Rescued Hiking Sisters: How They Survived After Getting Lost

The three experienced back-country hikers went missing for days.

The three sisters who were rescued after getting lost on a hike outside Jackson Hole, Wyoming, said today they relied on their faith to help them survive.

"Just trusting in God and knowing that he was going to carry us through; really that’s the only thing that can keep you sane in the wilderness for six days, not knowing what’s going on," Erin Andrews-Sharer, 22, said at a news conference this afternoon.

Standing beside her sisters Megan, 25, Kelsi, 16, and their parents, she discussed how they looked for "little signs … like a rainbow to show you that, you know, God’s really taking care of you."

The sisters, who are from Wisconsin and Ohio but had traveled to Wyoming for a camping trip in the Bridger-Teton National Forest, said they had all of the tools they needed to survive in the wilderness, including warm gear, a water filter and whistles.

They only wanted for food, with Megan Andrews-Sharer noting they hadn’t packed enough food to last for 10 days because their trip was supposed to be shorter before they got lost. It’s unclear how many days they were lost.

"Shirley and my biggest concern was what would happen with their food supply," their father, Eric Andrews-Sharer, said, referring to his wife.

"They did a good job rationing the food that they had,” he said, noting they knew they would have enough water because they purposefully picked a route near water.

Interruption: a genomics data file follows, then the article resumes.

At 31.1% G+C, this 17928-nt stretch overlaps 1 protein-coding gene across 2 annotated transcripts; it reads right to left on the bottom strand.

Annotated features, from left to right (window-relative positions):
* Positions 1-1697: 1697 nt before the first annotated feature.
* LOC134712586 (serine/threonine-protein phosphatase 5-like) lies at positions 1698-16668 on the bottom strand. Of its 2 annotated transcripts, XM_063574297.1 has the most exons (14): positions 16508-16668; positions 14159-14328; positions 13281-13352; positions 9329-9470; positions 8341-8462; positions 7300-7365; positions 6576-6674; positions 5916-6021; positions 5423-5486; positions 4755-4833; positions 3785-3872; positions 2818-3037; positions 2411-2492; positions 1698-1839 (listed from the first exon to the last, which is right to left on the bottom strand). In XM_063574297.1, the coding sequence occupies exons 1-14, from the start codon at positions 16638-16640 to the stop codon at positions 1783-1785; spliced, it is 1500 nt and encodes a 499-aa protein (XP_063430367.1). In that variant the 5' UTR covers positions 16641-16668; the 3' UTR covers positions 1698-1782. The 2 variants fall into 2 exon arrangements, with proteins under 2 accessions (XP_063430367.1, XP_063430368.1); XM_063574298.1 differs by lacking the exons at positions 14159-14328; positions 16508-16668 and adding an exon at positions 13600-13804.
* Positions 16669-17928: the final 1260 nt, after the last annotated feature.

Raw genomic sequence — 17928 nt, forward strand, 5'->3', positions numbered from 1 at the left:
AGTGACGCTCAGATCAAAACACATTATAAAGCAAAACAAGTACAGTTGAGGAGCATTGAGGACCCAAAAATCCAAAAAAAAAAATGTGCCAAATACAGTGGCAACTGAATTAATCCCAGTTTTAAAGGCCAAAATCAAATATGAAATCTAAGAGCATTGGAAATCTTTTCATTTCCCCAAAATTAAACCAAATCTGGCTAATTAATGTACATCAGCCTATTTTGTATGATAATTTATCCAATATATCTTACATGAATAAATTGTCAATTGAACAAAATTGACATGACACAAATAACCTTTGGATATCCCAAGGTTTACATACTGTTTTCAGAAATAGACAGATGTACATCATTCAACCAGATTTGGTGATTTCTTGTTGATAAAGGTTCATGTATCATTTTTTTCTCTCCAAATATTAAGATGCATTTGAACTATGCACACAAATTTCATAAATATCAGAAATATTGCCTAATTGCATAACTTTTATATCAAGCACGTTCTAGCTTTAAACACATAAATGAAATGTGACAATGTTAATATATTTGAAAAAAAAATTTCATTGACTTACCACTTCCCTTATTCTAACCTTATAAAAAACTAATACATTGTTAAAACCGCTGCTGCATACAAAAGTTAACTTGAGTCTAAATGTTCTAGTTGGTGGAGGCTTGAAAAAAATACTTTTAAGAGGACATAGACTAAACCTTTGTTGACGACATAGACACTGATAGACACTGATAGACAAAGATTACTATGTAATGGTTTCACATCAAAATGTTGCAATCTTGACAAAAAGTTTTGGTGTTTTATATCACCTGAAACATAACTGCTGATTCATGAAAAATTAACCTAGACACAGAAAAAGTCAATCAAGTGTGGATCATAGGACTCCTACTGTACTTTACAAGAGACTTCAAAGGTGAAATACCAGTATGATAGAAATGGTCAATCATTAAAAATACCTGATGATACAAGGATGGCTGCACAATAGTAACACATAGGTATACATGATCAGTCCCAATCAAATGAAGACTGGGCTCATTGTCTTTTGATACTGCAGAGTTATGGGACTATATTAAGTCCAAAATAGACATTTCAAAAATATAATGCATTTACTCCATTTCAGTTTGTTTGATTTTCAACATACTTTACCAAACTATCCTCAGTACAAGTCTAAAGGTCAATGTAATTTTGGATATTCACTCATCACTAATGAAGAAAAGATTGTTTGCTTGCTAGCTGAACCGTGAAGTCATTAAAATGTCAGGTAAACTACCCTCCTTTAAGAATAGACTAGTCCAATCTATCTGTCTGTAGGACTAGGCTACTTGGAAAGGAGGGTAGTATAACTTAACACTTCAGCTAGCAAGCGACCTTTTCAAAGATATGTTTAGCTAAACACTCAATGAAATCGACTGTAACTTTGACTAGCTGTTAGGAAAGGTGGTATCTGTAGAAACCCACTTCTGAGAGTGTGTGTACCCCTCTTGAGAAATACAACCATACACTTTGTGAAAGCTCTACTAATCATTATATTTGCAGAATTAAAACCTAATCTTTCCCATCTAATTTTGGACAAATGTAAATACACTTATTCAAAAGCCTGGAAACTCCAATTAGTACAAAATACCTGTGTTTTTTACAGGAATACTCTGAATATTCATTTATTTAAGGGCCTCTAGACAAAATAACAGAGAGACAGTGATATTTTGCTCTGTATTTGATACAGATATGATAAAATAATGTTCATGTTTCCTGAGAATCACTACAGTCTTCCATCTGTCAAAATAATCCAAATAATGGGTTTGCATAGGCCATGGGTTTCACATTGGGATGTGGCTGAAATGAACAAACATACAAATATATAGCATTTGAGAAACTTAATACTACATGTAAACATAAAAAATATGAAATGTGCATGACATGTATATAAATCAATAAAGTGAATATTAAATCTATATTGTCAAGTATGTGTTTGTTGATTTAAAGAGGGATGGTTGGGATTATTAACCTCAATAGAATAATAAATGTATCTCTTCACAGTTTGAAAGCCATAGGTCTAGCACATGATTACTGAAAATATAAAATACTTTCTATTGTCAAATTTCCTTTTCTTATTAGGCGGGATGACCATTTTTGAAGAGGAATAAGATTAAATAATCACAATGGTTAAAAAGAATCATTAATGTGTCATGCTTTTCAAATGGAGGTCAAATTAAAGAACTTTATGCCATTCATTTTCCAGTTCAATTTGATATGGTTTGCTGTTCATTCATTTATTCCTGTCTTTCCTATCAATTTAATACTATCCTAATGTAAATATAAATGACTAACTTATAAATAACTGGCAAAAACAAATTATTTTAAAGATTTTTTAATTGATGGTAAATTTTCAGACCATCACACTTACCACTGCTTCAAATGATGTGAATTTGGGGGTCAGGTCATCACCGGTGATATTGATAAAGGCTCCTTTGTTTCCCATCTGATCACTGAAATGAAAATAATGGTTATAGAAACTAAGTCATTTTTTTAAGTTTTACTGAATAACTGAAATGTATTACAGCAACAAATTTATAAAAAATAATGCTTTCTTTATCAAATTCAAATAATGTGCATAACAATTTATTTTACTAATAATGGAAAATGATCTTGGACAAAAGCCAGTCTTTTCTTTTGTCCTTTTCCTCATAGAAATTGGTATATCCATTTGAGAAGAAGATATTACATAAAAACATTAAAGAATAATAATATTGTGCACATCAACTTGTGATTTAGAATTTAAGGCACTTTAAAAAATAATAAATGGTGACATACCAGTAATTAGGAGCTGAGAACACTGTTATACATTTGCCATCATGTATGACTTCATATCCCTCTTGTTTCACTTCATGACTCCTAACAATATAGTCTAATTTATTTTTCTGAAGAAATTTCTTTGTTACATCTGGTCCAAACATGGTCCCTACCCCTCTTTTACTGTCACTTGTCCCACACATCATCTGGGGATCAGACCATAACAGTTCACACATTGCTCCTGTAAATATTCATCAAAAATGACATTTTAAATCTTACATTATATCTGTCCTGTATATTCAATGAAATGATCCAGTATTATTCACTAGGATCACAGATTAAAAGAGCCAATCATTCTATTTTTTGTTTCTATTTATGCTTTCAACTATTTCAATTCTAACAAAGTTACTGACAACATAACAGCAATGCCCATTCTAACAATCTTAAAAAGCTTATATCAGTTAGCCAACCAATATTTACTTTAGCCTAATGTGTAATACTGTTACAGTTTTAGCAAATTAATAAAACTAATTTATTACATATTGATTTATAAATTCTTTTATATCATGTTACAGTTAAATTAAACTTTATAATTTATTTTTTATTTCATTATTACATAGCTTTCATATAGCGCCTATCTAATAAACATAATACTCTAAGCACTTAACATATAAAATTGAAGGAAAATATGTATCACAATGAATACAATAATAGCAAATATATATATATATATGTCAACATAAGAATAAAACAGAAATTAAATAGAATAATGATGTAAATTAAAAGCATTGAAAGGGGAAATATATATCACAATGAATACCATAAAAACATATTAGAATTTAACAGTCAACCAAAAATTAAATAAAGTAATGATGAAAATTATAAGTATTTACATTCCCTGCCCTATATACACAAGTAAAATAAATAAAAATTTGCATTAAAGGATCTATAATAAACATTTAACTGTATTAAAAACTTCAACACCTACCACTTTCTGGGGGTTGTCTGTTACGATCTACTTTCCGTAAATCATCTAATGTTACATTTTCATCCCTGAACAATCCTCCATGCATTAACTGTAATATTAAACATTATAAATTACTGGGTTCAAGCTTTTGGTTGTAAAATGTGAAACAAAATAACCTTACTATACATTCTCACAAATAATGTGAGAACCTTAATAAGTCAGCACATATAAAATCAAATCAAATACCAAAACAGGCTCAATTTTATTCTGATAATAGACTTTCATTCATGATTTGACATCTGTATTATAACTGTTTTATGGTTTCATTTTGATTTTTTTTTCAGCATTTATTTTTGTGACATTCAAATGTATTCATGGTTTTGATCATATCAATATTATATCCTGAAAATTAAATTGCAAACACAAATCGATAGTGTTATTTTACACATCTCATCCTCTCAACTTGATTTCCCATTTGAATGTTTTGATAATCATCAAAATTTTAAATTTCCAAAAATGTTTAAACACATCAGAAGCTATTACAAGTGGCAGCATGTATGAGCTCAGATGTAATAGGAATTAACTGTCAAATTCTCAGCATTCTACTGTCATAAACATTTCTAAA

The search for the sisters started Tuesday, their empty car was found Wednesday and they were rescued after being spotted by helicopter searchers Thursday.

"The most important thing that they did to help themselves was to stay put,” Eric Andrews-Sharer said. “They did all the things you would want your kids to do."

They did not run into any threatening animals, which their father said was likely because the girls “make a lot of noise together." They regularly sing together while on hikes and he noted that they sang “The Star-Spangled Banner” during this trip to celebrate the Fourth of July.

They repeatedly thanked the search teams who had been looking for them and said they will “absolutely” be coming back to the area for future hikes.

"As we landed in the helicopter,” Erin Andrews-Sharer said, “I realized there was no way people were going to give up [the search] and that was something that had crossed my mind a couple times.”